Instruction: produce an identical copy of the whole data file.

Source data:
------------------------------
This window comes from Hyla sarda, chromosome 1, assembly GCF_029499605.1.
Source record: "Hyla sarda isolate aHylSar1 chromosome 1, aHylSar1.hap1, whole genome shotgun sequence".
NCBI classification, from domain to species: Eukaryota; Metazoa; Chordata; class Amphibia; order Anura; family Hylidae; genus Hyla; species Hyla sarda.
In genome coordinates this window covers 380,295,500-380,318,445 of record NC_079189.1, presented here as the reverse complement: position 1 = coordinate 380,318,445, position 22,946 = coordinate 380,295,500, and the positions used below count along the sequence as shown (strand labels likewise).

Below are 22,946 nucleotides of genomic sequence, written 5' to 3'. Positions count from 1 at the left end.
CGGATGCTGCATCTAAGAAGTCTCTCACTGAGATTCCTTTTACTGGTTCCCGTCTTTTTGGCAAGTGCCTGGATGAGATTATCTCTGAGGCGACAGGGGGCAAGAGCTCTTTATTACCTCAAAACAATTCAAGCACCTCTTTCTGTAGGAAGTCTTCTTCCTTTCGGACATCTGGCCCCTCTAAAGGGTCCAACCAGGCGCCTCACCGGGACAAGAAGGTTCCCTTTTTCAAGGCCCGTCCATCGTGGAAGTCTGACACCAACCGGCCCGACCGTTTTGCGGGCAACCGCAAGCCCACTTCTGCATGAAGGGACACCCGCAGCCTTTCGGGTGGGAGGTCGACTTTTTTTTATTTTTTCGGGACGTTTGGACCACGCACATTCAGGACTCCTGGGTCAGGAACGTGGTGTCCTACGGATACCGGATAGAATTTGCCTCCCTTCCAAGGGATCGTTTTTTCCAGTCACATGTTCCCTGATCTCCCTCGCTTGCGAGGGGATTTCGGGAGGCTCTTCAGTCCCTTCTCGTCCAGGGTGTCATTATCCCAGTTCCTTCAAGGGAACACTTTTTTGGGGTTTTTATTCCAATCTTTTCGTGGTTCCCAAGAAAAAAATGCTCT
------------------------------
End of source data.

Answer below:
This window comes from Hyla sarda, chromosome 1, assembly GCF_029499605.1.
Source record: "Hyla sarda isolate aHylSar1 chromosome 1, aHylSar1.hap1, whole genome shotgun sequence".
NCBI classification, from domain to species: Eukaryota; Metazoa; Chordata; class Amphibia; order Anura; family Hylidae; genus Hyla; species Hyla sarda.
In genome coordinates this window covers 380,295,500-380,318,445 of record NC_079189.1, presented here as the reverse complement: position 1 = coordinate 380,318,445, position 22,946 = coordinate 380,295,500, and the positions used below count along the sequence as shown (strand labels likewise).

Below are 22,946 nucleotides of genomic sequence, written 5' to 3'. Positions count from 1 at the left end.
CGGATGCTGCATCTAAGAAGTCTCTCACTGAGATTCCTTTTACTGGTTCCCGTCTTTTTGGCAAGTGCCTGGATGAGATTATCTCTGAGGCGACAGGGGGCAAGAGCTCTTTATTACCTCAAAACAATTCAAGCACCTCTTTCTGTAGGAAGTCTTCTTCCTTTCGGACATCTGGCCCCTCTAAAGGGTCCAACCAGGCGCCTCACCGGGACAAGAAGGTTCCCTTTTTCAAGGCCCGTCCATCGTGGAAGTCTGACACCAACCGGCCCGACCGTTTTGCGGGCAACCGCAAGCCCACTTCTGCATGAAGGGACACCCGCAGCCTTTCGGGTGGGAGGTCGACTTTTTTTTATTTTTTCGGGACGTTTGGACCACGCACATTCAGGACTCCTGGGTCAGGAACGTGGTGTCCTACGGATACCGGATAGAATTTGCCTCCCTTCCAAGGGATCGTTTTTTCCAGTCACATGTTCCCTGATCTCCCTCGCTTGCGAGGGGATTTCGGGAGGCTCTTCAGTCCCTTCTCGTCCAGGGTGTCATTATCCCAGTTCCTTCAAGGGAACACTTTTTTGGGGTTTTTATTCCAATCTTTTCGTGGTTCCCAAGAAAAAAATGCTCT